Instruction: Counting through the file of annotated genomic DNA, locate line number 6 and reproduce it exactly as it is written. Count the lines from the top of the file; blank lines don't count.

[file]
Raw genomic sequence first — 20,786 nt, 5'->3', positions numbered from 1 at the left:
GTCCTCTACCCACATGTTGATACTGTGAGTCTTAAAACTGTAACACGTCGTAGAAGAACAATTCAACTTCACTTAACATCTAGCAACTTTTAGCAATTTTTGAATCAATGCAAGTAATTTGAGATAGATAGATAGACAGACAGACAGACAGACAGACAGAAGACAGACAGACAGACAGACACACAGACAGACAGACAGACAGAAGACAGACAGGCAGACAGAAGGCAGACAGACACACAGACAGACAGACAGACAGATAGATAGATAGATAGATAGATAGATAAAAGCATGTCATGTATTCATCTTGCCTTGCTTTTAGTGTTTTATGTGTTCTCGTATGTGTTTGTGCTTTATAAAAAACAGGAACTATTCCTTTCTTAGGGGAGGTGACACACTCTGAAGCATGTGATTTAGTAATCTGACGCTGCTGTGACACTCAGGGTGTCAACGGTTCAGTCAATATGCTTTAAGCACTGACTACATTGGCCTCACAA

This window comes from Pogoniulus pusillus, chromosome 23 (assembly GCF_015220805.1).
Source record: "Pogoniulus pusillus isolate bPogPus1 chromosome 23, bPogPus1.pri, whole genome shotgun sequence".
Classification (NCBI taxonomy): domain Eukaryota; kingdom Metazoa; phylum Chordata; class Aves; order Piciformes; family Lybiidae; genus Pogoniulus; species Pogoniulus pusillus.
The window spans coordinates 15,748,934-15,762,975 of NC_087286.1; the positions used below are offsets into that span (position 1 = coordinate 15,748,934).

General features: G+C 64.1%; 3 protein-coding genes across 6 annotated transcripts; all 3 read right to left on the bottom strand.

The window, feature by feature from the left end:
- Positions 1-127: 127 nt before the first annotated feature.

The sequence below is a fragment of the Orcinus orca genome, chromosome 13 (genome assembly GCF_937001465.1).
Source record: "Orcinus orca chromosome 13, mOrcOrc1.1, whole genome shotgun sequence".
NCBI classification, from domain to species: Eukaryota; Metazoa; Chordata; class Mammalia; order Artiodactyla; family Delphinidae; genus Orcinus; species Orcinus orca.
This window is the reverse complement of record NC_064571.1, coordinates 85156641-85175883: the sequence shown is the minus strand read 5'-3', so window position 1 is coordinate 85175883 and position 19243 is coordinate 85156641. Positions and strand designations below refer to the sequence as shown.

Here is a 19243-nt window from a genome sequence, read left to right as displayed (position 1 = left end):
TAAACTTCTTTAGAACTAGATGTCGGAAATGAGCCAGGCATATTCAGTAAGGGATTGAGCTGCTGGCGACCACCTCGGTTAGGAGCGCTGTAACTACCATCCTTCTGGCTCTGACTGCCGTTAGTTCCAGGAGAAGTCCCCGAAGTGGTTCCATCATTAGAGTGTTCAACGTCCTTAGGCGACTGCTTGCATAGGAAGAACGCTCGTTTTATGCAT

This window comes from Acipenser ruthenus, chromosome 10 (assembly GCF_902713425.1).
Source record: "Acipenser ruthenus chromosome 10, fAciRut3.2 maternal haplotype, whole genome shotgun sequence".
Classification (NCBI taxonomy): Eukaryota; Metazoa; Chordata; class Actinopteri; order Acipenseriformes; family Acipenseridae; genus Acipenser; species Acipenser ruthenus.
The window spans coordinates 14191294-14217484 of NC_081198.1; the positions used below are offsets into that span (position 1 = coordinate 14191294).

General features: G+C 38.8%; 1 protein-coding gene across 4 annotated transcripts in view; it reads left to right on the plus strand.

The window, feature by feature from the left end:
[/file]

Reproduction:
The window spans coordinates 15,748,934-15,762,975 of NC_087286.1; the positions used below are offsets into that span (position 1 = coordinate 15,748,934).